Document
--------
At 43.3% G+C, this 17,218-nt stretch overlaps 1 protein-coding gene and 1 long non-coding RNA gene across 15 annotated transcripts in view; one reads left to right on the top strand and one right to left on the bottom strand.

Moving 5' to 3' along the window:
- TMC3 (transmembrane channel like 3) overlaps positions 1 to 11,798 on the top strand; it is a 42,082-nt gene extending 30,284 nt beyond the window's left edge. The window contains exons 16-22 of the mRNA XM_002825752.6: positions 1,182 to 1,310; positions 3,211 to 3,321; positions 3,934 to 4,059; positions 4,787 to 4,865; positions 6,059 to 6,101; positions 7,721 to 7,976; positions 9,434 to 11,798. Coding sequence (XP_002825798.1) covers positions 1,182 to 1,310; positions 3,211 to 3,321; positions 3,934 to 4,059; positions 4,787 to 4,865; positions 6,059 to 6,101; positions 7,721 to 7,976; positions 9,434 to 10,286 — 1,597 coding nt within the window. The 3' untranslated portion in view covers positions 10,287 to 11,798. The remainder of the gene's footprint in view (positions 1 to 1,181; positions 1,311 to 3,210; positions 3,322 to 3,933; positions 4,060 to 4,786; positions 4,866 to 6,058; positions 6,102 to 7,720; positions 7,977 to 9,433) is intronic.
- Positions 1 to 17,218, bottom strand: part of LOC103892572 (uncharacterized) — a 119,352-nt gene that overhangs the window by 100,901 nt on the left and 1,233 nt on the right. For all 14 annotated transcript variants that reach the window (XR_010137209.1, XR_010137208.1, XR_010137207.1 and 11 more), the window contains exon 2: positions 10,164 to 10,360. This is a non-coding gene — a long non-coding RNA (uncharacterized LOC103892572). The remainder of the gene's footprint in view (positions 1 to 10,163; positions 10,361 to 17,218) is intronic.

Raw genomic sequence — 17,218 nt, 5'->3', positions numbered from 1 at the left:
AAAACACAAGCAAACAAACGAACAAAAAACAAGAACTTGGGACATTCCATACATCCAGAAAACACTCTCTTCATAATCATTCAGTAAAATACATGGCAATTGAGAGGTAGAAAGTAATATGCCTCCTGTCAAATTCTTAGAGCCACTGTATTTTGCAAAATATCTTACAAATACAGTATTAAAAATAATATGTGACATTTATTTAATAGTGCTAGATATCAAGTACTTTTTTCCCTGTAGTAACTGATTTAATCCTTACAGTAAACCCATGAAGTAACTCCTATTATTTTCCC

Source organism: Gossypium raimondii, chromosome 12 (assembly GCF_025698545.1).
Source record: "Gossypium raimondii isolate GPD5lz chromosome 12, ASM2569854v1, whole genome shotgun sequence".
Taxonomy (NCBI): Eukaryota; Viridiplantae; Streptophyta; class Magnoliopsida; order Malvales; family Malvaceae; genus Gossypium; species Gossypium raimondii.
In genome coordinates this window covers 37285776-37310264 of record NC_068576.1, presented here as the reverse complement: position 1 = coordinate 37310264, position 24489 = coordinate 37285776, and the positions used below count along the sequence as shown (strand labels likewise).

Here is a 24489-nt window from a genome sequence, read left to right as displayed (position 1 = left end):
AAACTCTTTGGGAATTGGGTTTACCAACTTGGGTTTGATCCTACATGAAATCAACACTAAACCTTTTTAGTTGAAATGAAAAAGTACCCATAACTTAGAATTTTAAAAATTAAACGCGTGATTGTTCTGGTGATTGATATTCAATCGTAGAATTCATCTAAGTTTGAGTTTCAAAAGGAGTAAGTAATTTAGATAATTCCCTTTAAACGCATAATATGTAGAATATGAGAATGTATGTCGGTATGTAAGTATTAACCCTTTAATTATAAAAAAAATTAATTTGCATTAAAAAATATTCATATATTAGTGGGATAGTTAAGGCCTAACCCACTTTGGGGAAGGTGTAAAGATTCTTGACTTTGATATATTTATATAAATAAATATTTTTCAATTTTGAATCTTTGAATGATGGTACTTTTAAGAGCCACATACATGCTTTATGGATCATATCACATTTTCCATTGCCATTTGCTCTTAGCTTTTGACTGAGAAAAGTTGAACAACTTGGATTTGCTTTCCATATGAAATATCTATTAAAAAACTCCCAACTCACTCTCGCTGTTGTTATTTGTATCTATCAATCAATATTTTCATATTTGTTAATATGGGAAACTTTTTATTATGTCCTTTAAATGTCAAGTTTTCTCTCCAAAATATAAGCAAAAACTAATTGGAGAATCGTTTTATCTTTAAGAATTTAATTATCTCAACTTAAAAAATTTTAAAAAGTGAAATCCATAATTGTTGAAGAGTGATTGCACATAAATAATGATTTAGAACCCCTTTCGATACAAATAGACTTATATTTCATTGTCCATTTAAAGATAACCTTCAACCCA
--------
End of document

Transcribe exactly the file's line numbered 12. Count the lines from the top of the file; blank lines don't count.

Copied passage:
AAACTCTTTGGGAATTGGGTTTACCAACTTGGGTTTGATCCTACATGAAATCAACACTAAACCTTTTTAGTTGAAATGAAAAAGTACCCATAACTTAGAATTTTAAAAATTAAACGCGTGATTGTTCTGGTGATTGATATTCAATCGTAGAATTCATCTAAGTTTGAGTTTCAAAAGGAGTAAGTAATTTAGATAATTCCCTTTAAACGCATAATATGTAGAATATGAGAATGTATGTCGGTATGTAAGTATTAACCCTTTAATTATAAAAAAAATTAATTTGCATTAAAAAATATTCATATATTAGTGGGATAGTTAAGGCCTAACCCACTTTGGGGAAGGTGTAAAGATTCTTGACTTTGATATATTTATATAAATAAATATTTTTCAATTTTGAATCTTTGAATGATGGTACTTTTAAGAGCCACATACATGCTTTATGGATCATATCACATTTTCCATTGCCATTTGCTCTTAGCTTTTGACTGAGAAAAGTTGAACAACTTGGATTTGCTTTCCATATGAAATATCTATTAAAAAACTCCCAACTCACTCTCGCTGTTGTTATTTGTATCTATCAATCAATATTTTCATATTTGTTAATATGGGAAACTTTTTATTATGTCCTTTAAATGTCAAGTTTTCTCTCCAAAATATAAGCAAAAACTAATTGGAGAATCGTTTTATCTTTAAGAATTTAATTATCTCAACTTAAAAAATTTTAAAAAGTGAAATCCATAATTGTTGAAGAGTGATTGCACATAAATAATGATTTAGAACCCCTTTCGATACAAATAGACTTATATTTCATTGTCCATTTAAAGATAACCTTCAACCCA